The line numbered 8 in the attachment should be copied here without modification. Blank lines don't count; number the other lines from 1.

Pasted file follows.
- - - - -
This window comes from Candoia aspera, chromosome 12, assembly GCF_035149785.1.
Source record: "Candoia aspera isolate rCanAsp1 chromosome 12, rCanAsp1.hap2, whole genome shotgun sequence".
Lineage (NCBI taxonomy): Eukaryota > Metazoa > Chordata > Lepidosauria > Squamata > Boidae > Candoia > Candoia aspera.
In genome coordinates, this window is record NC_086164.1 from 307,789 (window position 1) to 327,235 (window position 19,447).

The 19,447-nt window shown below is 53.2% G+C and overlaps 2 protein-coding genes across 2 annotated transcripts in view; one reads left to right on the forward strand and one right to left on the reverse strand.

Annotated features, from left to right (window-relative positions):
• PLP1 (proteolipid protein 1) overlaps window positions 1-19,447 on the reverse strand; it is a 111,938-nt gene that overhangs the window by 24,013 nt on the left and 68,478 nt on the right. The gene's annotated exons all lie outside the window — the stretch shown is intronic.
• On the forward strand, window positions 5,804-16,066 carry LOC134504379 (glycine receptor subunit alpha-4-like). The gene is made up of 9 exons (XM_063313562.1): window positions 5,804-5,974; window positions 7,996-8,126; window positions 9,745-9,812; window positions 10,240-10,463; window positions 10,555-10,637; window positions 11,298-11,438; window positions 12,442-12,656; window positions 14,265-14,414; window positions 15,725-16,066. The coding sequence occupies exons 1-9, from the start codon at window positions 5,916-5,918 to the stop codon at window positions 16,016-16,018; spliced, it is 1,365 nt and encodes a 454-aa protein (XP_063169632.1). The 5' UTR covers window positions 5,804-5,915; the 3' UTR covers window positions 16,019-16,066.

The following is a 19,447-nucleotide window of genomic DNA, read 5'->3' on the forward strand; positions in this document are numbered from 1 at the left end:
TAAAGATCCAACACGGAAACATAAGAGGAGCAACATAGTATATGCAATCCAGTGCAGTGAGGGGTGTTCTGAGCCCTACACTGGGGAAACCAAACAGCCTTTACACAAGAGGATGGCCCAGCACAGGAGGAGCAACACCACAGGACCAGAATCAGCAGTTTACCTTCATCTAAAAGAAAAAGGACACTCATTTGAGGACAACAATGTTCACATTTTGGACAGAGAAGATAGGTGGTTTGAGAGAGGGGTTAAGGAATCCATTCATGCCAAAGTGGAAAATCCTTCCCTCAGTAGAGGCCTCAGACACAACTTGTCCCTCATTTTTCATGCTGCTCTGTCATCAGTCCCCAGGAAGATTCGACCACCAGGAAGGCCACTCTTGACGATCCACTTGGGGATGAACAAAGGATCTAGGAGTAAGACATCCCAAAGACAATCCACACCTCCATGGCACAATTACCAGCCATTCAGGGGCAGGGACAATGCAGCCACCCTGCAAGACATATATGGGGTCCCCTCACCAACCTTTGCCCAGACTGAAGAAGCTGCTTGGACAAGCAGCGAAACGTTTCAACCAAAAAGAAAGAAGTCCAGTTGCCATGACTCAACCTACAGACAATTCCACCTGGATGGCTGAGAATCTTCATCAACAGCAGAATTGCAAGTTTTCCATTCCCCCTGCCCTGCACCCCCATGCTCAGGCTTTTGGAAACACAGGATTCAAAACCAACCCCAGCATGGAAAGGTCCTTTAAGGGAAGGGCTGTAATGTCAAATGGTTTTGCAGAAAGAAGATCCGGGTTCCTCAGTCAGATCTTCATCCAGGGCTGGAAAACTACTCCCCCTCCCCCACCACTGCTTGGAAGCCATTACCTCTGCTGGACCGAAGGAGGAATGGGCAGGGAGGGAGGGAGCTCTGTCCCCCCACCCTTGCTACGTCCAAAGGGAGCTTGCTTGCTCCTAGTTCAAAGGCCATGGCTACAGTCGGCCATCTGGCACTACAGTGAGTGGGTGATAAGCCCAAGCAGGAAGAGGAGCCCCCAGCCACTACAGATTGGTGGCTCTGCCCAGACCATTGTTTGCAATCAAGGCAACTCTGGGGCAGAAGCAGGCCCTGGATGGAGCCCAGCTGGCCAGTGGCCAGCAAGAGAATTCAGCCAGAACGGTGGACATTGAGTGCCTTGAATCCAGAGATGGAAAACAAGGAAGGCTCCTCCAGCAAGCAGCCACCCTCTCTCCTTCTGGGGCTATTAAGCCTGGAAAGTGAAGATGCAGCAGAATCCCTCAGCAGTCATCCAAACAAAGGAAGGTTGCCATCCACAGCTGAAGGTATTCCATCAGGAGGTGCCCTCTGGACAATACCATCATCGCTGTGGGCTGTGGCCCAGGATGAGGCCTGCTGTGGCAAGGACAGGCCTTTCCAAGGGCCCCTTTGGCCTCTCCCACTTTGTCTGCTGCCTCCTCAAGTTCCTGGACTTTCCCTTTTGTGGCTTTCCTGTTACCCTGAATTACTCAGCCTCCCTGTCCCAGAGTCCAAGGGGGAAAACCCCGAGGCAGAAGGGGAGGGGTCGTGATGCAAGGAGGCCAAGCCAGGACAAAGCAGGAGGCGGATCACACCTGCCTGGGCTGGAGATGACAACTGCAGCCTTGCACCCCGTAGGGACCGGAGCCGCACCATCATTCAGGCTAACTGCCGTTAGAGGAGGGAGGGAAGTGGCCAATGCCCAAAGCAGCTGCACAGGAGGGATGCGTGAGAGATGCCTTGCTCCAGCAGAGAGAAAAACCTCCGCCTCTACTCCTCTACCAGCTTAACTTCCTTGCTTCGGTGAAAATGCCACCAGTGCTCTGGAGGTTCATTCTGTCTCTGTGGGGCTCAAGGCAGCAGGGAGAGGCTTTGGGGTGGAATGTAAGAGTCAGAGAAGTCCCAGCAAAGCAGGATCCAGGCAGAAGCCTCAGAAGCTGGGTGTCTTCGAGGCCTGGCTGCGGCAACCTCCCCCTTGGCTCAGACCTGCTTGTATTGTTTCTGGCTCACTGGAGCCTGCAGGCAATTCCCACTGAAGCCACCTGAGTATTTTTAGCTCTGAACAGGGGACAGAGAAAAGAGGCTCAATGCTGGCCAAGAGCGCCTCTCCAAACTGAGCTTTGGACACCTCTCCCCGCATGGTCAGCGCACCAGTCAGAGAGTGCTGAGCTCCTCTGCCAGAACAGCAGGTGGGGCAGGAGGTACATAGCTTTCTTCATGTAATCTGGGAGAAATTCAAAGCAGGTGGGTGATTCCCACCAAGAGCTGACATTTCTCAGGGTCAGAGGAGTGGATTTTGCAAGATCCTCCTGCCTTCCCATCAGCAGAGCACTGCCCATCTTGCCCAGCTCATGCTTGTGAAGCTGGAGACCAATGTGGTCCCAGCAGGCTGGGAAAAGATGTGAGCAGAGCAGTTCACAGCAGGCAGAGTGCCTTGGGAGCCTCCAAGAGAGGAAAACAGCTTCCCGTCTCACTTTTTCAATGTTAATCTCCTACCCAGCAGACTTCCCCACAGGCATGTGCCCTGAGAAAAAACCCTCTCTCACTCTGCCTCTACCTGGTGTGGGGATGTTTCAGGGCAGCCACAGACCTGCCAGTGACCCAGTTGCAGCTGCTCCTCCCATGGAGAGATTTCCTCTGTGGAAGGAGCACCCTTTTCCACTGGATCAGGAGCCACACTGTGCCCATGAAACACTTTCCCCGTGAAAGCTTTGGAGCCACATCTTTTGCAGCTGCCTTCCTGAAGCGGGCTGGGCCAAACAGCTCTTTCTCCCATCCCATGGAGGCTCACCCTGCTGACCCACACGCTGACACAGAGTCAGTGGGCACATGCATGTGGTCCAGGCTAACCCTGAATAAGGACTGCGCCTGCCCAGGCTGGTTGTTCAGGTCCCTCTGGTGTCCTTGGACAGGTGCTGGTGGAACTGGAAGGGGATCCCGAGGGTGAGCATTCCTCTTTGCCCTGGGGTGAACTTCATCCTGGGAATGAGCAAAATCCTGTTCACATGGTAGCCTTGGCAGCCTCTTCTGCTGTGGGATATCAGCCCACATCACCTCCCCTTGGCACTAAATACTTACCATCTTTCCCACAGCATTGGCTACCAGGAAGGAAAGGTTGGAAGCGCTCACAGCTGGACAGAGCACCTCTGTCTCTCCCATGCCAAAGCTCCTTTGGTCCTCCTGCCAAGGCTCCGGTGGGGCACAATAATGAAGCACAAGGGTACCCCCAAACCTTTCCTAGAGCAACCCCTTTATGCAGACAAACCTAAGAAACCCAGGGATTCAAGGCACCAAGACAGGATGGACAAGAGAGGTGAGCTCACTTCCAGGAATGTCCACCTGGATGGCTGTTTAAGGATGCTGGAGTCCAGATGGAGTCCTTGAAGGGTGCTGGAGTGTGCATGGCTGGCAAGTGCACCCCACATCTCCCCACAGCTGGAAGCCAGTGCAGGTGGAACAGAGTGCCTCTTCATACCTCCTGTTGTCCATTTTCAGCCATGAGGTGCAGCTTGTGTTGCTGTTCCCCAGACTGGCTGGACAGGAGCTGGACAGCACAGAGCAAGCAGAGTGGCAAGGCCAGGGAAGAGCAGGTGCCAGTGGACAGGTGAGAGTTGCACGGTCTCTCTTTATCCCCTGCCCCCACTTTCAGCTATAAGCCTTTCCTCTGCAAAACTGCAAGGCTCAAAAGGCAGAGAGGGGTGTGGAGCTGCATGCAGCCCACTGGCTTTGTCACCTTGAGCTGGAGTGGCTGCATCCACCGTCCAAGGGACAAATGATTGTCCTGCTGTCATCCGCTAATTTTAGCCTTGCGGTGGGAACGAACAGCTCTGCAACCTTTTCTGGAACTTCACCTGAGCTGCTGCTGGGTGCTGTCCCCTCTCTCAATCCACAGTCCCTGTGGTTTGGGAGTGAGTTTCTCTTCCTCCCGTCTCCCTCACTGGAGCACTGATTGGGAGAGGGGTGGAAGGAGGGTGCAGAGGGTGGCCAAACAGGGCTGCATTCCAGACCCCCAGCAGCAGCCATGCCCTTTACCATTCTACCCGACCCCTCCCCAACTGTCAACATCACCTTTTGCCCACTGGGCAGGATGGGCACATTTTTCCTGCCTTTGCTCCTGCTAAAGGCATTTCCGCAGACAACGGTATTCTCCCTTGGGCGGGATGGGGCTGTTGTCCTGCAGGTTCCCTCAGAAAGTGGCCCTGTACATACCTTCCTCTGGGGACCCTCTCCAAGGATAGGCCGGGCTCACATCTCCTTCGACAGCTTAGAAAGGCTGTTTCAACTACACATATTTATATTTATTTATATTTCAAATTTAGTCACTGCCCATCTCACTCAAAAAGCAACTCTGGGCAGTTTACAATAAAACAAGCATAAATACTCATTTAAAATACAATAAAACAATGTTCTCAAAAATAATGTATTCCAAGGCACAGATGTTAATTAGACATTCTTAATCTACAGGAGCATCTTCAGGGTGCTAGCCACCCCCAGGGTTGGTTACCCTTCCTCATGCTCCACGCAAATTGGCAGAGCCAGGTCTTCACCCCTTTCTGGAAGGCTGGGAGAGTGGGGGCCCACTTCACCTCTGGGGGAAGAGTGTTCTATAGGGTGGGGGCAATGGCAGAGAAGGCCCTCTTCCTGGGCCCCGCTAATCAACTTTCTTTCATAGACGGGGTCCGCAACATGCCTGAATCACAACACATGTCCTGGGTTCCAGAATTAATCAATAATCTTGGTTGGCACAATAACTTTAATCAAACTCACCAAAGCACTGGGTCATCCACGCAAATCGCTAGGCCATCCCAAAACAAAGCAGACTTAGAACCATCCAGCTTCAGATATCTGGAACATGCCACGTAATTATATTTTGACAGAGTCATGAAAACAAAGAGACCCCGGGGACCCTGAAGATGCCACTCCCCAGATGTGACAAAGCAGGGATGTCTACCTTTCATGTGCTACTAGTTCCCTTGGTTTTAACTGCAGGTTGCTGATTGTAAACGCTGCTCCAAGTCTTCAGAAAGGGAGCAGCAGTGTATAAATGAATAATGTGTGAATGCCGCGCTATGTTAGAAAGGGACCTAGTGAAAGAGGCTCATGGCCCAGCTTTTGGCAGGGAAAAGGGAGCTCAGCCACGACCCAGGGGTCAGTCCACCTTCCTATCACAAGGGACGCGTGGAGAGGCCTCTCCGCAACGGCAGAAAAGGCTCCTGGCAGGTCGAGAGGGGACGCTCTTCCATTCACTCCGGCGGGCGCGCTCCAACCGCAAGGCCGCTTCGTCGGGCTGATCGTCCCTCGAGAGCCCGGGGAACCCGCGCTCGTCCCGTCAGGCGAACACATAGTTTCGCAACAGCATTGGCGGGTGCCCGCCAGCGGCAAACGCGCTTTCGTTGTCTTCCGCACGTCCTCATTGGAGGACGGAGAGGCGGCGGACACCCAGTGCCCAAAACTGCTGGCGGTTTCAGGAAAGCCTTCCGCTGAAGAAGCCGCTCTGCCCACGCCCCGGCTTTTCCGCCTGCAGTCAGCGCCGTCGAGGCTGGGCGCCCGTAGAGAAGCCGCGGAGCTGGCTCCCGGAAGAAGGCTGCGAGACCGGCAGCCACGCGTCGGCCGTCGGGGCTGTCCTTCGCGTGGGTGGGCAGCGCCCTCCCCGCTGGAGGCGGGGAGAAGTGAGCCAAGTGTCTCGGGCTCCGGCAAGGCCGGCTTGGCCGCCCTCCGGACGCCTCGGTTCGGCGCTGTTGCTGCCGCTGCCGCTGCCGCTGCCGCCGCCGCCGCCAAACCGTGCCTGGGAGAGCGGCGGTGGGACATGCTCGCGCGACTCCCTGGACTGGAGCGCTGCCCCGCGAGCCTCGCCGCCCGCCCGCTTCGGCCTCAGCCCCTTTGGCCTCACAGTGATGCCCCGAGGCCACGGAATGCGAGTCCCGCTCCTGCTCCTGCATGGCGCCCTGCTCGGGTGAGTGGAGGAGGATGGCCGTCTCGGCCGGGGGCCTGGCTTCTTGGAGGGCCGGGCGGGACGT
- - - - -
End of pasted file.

• On the forward strand, window positions 5,804-16,066 carry LOC134504379 (glycine receptor subunit alpha-4-like). The gene is made up of 9 exons (XM_063313562.1): window positions 5,804-5,974; window positions 7,996-8,126; window positions 9,745-9,812; window positions 10,240-10,463; window positions 10,555-10,637; window positions 11,298-11,438; window positions 12,442-12,656; window positions 14,265-14,414; window positions 15,725-16,066. The coding sequence occupies exons 1-9, from the start codon at window positions 5,916-5,918 to the stop codon at window positions 16,016-16,018; spliced, it is 1,365 nt and encodes a 454-aa protein (XP_063169632.1). The 5' UTR covers window positions 5,804-5,915; the 3' UTR covers window positions 16,019-16,066.